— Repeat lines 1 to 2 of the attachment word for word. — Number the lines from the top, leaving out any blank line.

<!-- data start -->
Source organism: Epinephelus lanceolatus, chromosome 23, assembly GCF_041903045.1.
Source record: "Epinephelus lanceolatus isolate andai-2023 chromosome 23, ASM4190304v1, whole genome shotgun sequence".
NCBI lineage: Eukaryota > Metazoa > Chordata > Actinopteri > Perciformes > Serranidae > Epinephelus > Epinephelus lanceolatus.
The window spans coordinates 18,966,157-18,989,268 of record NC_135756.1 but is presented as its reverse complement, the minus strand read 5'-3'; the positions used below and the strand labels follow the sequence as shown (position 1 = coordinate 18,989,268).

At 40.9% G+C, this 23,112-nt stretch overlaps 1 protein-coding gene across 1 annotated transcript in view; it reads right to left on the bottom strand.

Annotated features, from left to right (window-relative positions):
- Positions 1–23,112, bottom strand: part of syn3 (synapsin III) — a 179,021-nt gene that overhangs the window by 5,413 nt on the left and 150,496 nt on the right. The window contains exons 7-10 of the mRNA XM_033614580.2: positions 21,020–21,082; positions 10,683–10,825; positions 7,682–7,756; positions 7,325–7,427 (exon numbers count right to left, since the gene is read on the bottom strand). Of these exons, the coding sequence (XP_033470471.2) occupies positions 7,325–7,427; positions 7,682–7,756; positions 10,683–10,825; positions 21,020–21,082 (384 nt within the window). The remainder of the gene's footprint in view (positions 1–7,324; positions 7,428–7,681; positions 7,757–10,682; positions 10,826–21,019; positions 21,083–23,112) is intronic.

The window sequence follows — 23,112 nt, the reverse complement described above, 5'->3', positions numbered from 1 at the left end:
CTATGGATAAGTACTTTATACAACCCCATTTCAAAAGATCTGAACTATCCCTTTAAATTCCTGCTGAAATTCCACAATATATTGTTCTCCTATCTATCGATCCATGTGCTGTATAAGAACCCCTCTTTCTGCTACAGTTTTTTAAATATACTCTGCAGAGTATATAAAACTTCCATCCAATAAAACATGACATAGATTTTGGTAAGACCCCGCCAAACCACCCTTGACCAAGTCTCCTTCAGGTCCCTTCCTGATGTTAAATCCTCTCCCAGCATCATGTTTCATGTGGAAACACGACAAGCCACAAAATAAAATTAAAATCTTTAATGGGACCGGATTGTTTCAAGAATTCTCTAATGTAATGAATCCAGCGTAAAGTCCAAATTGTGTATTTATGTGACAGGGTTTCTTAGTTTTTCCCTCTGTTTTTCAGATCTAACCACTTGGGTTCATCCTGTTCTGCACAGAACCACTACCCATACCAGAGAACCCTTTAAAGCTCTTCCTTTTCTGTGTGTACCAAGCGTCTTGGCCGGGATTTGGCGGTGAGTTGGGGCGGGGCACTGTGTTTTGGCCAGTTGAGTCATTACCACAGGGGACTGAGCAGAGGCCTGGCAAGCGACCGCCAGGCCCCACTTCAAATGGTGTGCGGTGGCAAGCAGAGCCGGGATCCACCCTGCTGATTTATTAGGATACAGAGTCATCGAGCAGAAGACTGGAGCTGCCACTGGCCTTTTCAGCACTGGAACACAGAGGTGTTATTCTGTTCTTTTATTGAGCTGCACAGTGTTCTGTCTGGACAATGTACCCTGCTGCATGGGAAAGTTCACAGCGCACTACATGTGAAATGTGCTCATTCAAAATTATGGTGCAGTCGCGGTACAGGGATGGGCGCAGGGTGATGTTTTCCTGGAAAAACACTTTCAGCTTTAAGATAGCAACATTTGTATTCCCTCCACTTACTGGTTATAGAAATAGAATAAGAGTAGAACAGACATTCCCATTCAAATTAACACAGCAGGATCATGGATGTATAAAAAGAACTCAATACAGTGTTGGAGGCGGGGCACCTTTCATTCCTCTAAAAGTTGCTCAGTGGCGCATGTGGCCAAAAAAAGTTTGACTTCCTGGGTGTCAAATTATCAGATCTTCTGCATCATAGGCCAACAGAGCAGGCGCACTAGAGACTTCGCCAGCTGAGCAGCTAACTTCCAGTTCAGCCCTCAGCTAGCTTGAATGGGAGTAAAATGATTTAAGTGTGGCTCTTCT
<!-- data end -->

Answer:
Source organism: Epinephelus lanceolatus, chromosome 23, assembly GCF_041903045.1.
Source record: "Epinephelus lanceolatus isolate andai-2023 chromosome 23, ASM4190304v1, whole genome shotgun sequence".